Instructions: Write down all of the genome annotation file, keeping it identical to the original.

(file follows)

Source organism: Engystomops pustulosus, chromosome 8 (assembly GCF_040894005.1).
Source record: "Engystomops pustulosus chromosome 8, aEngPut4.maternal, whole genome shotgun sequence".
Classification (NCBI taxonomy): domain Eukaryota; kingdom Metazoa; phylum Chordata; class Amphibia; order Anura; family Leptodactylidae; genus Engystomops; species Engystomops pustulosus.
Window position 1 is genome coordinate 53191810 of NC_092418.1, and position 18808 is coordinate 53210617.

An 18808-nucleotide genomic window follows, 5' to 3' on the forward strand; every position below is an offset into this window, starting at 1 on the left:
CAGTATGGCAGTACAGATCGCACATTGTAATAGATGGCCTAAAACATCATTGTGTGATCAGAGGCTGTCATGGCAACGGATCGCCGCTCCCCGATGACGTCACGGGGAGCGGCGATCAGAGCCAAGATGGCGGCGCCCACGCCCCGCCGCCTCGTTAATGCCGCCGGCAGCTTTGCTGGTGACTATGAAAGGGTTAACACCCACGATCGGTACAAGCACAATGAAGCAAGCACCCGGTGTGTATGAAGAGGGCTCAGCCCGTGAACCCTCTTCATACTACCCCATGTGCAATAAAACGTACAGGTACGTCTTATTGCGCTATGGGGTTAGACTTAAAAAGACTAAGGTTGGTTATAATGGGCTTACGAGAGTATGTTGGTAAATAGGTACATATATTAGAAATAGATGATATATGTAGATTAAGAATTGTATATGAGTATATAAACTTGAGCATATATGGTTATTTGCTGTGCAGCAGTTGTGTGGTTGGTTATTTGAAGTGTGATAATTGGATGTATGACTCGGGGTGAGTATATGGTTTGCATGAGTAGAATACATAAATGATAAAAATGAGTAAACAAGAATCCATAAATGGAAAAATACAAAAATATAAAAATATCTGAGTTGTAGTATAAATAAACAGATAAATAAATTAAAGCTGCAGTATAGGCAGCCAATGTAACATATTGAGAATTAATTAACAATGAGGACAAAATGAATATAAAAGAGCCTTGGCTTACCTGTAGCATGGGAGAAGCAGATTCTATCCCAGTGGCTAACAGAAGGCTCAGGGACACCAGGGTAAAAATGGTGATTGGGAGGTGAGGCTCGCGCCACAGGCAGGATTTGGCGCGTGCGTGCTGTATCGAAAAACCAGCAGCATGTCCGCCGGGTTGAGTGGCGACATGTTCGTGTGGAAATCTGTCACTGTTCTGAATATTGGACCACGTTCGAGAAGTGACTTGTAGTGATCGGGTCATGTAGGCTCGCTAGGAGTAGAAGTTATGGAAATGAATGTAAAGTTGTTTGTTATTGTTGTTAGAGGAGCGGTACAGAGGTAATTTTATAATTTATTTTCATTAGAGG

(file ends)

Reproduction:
Source organism: Engystomops pustulosus, chromosome 8 (assembly GCF_040894005.1).
Source record: "Engystomops pustulosus chromosome 8, aEngPut4.maternal, whole genome shotgun sequence".
Classification (NCBI taxonomy): domain Eukaryota; kingdom Metazoa; phylum Chordata; class Amphibia; order Anura; family Leptodactylidae; genus Engystomops; species Engystomops pustulosus.
Window position 1 is genome coordinate 53191810 of NC_092418.1, and position 18808 is coordinate 53210617.

An 18808-nucleotide genomic window follows, 5' to 3' on the forward strand; every position below is an offset into this window, starting at 1 on the left:
CAGTATGGCAGTACAGATCGCACATTGTAATAGATGGCCTAAAACATCATTGTGTGATCAGAGGCTGTCATGGCAACGGATCGCCGCTCCCCGATGACGTCACGGGGAGCGGCGATCAGAGCCAAGATGGCGGCGCCCACGCCCCGCCGCCTCGTTAATGCCGCCGGCAGCTTTGCTGGTGACTATGAAAGGGTTAACACCCACGATCGGTACAAGCACAATGAAGCAAGCACCCGGTGTGTATGAAGAGGGCTCAGCCCGTGAACCCTCTTCATACTACCCCATGTGCAATAAAACGTACAGGTACGTCTTATTGCGCTATGGGGTTAGACTTAAAAAGACTAAGGTTGGTTATAATGGGCTTACGAGAGTATGTTGGTAAATAGGTACATATATTAGAAATAGATGATATATGTAGATTAAGAATTGTATATGAGTATATAAACTTGAGCATATATGGTTATTTGCTGTGCAGCAGTTGTGTGGTTGGTTATTTGAAGTGTGATAATTGGATGTATGACTCGGGGTGAGTATATGGTTTGCATGAGTAGAATACATAAATGATAAAAATGAGTAAACAAGAATCCATAAATGGAAAAATACAAAAATATAAAAATATCTGAGTTGTAGTATAAATAAACAGATAAATAAATTAAAGCTGCAGTATAGGCAGCCAATGTAACATATTGAGAATTAATTAACAATGAGGACAAAATGAATATAAAAGAGCCTTGGCTTACCTGTAGCATGGGAGAAGCAGATTCTATCCCAGTGGCTAACAGAAGGCTCAGGGACACCAGGGTAAAAATGGTGATTGGGAGGTGAGGCTCGCGCCACAGGCAGGATTTGGCGCGTGCGTGCTGTATCGAAAAACCAGCAGCATGTCCGCCGGGTTGAGTGGCGACATGTTCGTGTGGAAATCTGTCACTGTTCTGAATATTGGACCACGTTCGAGAAGTGACTTGTAGTGATCGGGTCATGTAGGCTCGCTAGGAGTAGAAGTTATGGAAATGAATGTAAAGTTGTTTGTTATTGTTGTTAGAGGAGCGGTACAGAGGTAATTTTATAATTTATTTTCATTAGAGG